Thursday, September 16, 2010

On Donald T

As part of my studies in autism, I've read Kanner's original article multiple times. The case that I've paid the most attention to -- and studied across multiple articles -- is that of "Donald T"... in large part because it was the first. I've followed it across multiple papers, and even spent a while last year looking for any and all available information regarding him in the literature. The most recent information, however, was in a 1971 followup -- after this, there was no real information on what happened to the first person to ever be diagnosed as autistic.

That changed recently. As I found out this morning, reporters for the editorial and literary magazine The Atlantic (which has a really long and interesting history) managed to track Donald T down and wrote a genuinely fascinating article about him.

Go. Read. Then come back.

Finished? Good.

The article's nowhere near perfect. It gets some things wrong. It has some bad information.

Still, Donald himself is the main point... and I don't think that needs any further remark. The main takeaway message remains: At the age of 77, Donald Gray Triplett, the first person to ever be diagnosed as autistic, is doing just fine.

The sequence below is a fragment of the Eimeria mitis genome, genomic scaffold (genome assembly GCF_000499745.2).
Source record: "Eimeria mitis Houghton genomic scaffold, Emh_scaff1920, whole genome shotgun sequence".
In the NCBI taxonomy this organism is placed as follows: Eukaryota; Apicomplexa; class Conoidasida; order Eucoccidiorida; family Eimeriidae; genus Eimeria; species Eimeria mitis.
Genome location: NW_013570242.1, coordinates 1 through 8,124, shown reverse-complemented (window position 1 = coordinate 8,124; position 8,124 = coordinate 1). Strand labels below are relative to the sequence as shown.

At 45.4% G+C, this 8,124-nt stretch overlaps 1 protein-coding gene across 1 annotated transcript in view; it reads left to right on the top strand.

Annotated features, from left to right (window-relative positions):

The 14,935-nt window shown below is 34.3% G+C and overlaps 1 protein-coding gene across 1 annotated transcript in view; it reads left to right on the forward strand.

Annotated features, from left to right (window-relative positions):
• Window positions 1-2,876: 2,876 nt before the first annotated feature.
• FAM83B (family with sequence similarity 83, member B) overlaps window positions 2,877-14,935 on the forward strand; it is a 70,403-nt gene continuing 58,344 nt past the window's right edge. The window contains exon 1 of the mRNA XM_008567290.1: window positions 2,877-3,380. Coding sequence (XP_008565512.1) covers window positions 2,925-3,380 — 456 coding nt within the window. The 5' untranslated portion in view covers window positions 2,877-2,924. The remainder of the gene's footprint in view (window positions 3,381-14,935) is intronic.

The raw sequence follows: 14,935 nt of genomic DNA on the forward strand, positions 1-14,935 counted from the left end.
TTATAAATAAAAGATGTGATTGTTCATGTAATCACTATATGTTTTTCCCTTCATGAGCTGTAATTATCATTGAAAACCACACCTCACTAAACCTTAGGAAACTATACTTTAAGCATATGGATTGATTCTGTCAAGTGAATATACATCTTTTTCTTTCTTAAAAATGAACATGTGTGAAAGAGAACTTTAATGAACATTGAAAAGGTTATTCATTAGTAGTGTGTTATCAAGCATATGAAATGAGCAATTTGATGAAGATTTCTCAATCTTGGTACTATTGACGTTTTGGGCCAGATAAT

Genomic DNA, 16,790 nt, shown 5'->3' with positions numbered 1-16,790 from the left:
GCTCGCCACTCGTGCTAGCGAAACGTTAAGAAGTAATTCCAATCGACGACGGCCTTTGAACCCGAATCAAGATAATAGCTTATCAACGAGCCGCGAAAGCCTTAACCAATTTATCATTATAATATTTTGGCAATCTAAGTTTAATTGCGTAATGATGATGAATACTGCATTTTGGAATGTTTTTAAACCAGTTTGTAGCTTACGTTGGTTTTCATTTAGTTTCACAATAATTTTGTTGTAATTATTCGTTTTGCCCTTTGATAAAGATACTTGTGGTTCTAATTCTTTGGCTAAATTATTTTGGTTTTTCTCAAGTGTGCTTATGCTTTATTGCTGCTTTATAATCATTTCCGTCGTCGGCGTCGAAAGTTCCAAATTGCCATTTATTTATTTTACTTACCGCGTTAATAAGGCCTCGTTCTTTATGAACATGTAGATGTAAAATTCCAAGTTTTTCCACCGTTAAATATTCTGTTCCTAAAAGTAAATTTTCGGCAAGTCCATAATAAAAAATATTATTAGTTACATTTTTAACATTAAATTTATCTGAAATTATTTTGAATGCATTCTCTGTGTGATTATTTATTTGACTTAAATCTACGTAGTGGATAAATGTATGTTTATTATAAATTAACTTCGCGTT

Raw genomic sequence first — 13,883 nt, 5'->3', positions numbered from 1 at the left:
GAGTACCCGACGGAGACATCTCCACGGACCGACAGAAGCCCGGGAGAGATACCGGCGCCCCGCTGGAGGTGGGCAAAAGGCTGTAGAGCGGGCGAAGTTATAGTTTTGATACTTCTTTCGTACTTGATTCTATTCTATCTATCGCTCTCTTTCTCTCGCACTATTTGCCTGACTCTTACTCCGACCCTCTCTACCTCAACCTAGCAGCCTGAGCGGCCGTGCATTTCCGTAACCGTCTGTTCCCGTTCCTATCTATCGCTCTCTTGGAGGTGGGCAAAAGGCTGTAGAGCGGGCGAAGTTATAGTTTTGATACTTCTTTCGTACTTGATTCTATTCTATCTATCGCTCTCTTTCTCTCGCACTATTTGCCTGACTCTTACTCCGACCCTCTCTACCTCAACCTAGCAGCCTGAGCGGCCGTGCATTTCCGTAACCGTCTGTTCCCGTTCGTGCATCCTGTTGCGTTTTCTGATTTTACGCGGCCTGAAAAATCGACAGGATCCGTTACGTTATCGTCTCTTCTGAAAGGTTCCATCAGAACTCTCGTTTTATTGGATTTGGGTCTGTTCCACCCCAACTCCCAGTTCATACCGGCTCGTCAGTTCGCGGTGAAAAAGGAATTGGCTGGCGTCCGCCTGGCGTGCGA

1. First, thanks for posting this on facebook. After sharing your post with a friend she shared this little NPR article with me. It's a conversation with the writers of the Donald Triplette article. It is also problematic, but it is nice to see that the discussion is starting.

    Making The World Work For Adults With Autism

  2. I just finished reading it. It blew me away. It just goes to show that we can never 'write off' those young kids who show no awareness of people and no interests in "typical" play.
    By the way, you said you work in a behavior center in Dade? What's the name? I'm looking for resources in Dade because I'm taking my BCBA exam early next year and I'm looking for employment a little closer to home. Do you know of any other places in Dade?

  3. I'm doing HR work at the moment, actually -- mostly trying to get everyone's documentation straightened out.

    Yes, it's at a behavior services provider (not a behavior center) in Dade (Hialeah), but I'm not sure how much room there is for a new therapist at the moment. Things change on a regular basis, though, and I can't really comment too much there.

    I mostly know places in Broward, though... sorry that I can't help too much RE employment.

  4. As I was reading the article I was curious about what adults on the spectrum would think of it. Could you say more about what they got wrong?

  5. It's not so much an "adult on the spectrum" thing. It's that they actually got a number of facts wrong.

    For instance, their discussion of incidence, prevalence, and causation is highly flawed. Similarly, the use of the term "symptoms of autism" to describe autistic traits is not only inaccurate (autism is classed as a mental/developmental disorder in the DSM, not a disease), but actively bigoted.

    That takes care of the specific things I was thinking of when writing that sentence, anyway... there's a bit more in the article, but I really need to get to sleep.